But I didn’t understand what was driving me until I was 40 and standing in a room teaching women about fitness and weight loss. I caught myself subconsciously scanning the crowd for the face of my mother. I realized at that moment the reason for the drive and the passion I had and it helped me understand what my destiny was. Soon after I founded Curves with my wife.

PE: Was the success immediate?

HEAVIN: God raised this thing up. In seven years we’ve gone from one franchise to almost 6,000. Entrepreneur magazine said we are the fastest-growing of all franchises in the world. CNBC recently said that on average somewhere in the world a Curves opens every four hours. We’re a debt-free company. God gave us the ability to grow an extremely large company without having to take on people who might compromise our obedience.

PE: Do you lose some potential franchisees over your commitment to godly principles?

HEAVIN: Oh yes. I get blasted every couple of days. But we’re called to love people, teach the truth in love and let God sort out the details.

PE: What is your philosophy on health and fitness and how they relate to faith?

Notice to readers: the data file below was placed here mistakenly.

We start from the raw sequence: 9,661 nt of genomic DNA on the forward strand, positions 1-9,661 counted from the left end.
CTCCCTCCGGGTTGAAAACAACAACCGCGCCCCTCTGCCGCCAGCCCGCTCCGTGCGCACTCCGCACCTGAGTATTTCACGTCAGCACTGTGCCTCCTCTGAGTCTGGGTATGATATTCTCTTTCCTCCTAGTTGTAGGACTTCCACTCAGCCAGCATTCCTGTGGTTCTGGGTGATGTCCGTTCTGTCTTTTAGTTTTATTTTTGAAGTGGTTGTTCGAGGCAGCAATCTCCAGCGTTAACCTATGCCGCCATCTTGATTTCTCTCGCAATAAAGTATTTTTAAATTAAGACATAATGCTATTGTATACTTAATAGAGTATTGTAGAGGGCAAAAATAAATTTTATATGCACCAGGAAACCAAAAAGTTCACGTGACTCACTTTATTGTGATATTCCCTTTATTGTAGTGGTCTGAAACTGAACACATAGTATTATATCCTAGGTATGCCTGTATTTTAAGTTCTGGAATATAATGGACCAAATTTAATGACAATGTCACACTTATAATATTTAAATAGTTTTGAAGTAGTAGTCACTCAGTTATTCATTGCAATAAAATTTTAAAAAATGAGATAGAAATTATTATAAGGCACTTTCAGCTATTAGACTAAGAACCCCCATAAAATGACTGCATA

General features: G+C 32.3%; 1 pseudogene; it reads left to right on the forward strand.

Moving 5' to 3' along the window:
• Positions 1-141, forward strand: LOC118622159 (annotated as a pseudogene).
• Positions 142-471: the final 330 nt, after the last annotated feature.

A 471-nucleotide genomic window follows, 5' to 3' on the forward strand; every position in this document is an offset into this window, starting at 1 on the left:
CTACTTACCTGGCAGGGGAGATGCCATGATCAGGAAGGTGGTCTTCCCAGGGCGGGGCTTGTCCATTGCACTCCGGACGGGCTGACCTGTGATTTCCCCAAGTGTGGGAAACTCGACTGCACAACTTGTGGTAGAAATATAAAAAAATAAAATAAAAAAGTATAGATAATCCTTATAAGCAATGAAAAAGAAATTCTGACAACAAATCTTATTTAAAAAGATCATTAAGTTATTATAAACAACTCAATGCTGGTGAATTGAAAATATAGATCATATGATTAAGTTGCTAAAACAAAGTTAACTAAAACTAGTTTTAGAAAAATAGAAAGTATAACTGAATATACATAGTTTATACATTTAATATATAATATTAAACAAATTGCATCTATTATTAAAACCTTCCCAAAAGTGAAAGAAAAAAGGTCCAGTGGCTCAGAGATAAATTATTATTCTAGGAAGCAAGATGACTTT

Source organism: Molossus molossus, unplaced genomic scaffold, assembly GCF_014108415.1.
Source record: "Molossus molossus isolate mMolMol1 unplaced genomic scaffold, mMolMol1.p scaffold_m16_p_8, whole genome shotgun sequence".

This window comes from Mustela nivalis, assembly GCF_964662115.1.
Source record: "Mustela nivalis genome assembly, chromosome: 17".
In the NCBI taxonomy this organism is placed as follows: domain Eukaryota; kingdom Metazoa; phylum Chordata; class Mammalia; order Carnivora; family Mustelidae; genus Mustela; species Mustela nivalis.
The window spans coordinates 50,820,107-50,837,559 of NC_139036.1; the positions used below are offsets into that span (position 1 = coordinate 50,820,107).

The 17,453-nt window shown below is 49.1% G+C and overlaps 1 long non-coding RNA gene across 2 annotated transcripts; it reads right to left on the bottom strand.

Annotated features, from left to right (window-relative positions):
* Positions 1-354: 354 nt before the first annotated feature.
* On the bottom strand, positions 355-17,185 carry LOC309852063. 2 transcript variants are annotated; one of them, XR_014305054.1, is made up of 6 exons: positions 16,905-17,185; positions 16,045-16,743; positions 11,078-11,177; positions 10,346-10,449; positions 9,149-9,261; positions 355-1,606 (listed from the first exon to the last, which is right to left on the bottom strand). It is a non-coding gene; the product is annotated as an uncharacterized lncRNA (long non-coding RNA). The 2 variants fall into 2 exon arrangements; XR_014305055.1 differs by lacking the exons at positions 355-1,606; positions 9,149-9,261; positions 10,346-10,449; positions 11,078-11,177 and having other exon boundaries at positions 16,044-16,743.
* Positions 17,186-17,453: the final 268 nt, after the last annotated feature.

HEAVIN: Our physical health and our spiritual heath are intertwined. When we’re depressed and ailing physically it takes away from our spiritual walk. Statistics show that if a woman at age 40 is overweight she is going to live a life that’s eight years shorter than it should be. I don’t think God wants us to die because we couldn’t get control of our weight. Exercise is the best way to deal with depression, heart disease and type II diabetes. It’s hard to do what God wants us to do when we lack energy and a sound mind.

PE: Why do you think women have responded so favorably to your message?

HEAVIN: Ninety-five percent of people regain the weight they lose. God showed me a way to raise metabolism and gave me all these resources to help women and set them free. So many of our women had given up on exercise and given themselves over to obesity and chronic disease, but God has allowed us to create a haven for them so they can get control of their lives.